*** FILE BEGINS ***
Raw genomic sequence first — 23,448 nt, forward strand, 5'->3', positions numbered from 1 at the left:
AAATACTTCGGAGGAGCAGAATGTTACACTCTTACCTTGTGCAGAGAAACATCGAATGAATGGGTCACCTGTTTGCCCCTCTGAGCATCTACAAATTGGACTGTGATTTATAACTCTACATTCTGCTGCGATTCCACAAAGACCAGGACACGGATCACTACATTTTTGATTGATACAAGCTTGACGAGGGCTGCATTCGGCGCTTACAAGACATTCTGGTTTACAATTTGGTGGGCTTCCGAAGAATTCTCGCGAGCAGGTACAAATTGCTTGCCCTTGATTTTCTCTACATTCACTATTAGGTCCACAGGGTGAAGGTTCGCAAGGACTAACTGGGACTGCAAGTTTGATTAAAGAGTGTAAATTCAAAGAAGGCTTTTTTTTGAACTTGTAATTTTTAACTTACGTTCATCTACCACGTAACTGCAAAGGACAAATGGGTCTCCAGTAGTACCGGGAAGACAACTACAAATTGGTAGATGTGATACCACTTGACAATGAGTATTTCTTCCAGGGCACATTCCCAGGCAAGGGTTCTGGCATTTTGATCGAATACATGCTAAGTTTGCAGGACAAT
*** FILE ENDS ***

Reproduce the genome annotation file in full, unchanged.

Raw genomic sequence first — 23,448 nt, forward strand, 5'->3', positions numbered from 1 at the left:
AAATACTTCGGAGGAGCAGAATGTTACACTCTTACCTTGTGCAGAGAAACATCGAATGAATGGGTCACCTGTTTGCCCCTCTGAGCATCTACAAATTGGACTGTGATTTATAACTCTACATTCTGCTGCGATTCCACAAAGACCAGGACACGGATCACTACATTTTTGATTGATACAAGCTTGACGAGGGCTGCATTCGGCGCTTACAAGACATTCTGGTTTACAATTTGGTGGGCTTCCGAAGAATTCTCGCGAGCAGGTACAAATTGCTTGCCCTTGATTTTCTCTACATTCACTATTAGGTCCACAGGGTGAAGGTTCGCAAGGACTAACTGGGACTGCAAGTTTGATTAAAGAGTGTAAATTCAAAGAAGGCTTTTTTTTGAACTTGTAATTTTTAACTTACGTTCATCTACCACGTAACTGCAAAGGACAAATGGGTCTCCAGTAGTACCGGGAAGACAACTACAAATTGGTAGATGTGATACCACTTGACAATGAGTATTTCTTCCAGGGCACATTCCCAGGCAAGGGTTCTGGCATTTTGATCGAATACATGCTAAGTTTGCAGGACAAT